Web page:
Scenic Loop Road Closed
The 9-mile scenic Loop Road (Desert Drive) is closed due to flood damage. The road will reopen as soon as repairs are done. This scenic road does not affect access to the visitor center or the cave.
All Camping & Backcountry Caving Suspended Until Further Notice
All camping and backcountry/recreational caving in the park has been suspended until further notice due to flood damage on backcountry roads and trails.
Martin Luther King Jr Day
CELEBRATE MARTIN LUTHER KING, JR. DAY
For Immediate Release – January 15, 2014
Contact: Valerie Gohlke 575-785-3090
CARLSBAD, New Mexico – In honor of Martin Luther King, Jr. Day, entrance fees will be waived at Carlsbad Caverns National Park on Monday, January 20. The waiver of park entry fees includes Carlsbad Caverns and the 264 other National Park Service (NPS) sites across the country that charge admission. Admission to the rest of NPS's 401 parks already is free.
Besides entry into the park itself, free admission into the self-guided Big Room and Natural Entrance portions of Carlsbad Caverns are included in this nationwide celebration. Additional fees are still required for special ranger-guided tours that include King's Palace, Left Hand Tunnel, Lower Cave, Spider Cave and Slaughter Canyon Cave.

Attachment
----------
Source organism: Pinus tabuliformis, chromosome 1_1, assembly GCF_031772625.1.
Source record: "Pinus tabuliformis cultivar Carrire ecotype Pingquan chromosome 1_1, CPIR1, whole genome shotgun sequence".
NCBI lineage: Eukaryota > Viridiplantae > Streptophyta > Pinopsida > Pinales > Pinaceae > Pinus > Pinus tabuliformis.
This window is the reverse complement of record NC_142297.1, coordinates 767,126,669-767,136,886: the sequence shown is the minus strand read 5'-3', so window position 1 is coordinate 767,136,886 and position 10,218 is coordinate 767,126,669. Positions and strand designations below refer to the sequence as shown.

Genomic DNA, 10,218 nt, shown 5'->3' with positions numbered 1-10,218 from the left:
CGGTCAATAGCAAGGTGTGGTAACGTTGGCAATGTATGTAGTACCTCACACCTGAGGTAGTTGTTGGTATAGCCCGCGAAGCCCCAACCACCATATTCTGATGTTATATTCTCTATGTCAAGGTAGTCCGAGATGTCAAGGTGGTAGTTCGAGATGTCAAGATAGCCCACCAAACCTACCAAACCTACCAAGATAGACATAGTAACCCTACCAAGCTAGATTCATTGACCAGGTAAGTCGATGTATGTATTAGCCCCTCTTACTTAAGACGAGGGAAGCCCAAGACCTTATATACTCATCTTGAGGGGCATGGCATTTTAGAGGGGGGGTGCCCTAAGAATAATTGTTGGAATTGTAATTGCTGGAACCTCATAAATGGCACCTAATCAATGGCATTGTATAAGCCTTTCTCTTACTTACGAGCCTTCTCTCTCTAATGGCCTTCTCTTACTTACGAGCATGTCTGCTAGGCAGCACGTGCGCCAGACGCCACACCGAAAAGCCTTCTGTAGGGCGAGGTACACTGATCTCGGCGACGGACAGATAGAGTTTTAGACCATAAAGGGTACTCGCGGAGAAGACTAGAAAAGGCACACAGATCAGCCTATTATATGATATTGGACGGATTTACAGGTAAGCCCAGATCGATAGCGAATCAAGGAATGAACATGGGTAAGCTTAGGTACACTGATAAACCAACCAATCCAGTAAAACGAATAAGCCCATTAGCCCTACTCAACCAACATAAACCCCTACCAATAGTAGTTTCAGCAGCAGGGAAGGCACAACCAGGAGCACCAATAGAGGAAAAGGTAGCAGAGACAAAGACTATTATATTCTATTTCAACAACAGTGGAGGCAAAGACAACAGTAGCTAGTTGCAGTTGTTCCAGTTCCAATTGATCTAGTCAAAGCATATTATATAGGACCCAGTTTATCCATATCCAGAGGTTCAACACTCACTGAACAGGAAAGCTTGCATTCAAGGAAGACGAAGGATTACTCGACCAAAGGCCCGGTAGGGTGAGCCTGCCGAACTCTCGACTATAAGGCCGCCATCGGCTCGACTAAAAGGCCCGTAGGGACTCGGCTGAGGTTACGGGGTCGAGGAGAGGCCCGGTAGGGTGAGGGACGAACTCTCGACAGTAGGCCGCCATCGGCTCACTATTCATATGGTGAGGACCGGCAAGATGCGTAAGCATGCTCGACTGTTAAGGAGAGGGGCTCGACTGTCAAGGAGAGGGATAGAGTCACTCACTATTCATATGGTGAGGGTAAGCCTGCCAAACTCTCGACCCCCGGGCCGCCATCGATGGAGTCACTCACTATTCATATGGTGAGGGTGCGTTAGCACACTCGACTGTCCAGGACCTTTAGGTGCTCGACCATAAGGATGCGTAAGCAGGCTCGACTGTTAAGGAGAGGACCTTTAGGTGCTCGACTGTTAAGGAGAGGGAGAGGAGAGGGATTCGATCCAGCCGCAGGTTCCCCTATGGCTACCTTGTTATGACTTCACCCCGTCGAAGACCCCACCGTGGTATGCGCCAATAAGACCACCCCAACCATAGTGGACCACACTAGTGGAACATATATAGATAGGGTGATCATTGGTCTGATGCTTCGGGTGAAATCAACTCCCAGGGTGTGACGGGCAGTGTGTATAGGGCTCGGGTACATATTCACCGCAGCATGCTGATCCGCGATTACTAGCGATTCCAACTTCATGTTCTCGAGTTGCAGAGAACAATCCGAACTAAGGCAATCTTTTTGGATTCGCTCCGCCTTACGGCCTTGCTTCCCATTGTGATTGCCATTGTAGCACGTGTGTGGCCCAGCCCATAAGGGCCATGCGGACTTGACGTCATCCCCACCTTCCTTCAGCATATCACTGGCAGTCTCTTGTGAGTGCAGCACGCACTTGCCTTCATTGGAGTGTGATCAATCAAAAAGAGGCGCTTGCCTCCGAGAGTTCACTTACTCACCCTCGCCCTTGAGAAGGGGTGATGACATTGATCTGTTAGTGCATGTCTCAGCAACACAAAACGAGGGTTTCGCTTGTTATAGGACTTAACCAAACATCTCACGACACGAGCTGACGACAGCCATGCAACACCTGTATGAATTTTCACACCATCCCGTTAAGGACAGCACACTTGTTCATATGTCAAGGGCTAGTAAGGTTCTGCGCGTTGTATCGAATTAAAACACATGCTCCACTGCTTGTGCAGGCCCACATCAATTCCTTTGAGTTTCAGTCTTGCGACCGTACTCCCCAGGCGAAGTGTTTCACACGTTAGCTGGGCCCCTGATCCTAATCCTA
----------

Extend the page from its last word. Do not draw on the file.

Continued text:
Winter hours are now in effect at the park. The visitor center is open from 8 a.m. to 5 p.m. daily. Last entry into the cave via the natural entrance is 2 p.m. and last entry via the elevators is 3:30 p.m.
For more information about Carlsbad Caverns hours, cave tours and other activities, call 575-785-2232 or visit www.nps.gov/cave.
About the National Park Service. More than 20,000 National Park Service employees care for America's 401 national parks and work with communities across the nation to help preserve local history and create close-to-home recreational opportunities. Learn more at www.nps.gov
Did You Know?
The limestone rock that holds Carlsbad Cavern is full of ocean fossil plants and animals from a time before the dinosaurs when the southeastern corner of New Mexico was a coastline similar to the Florida Keys.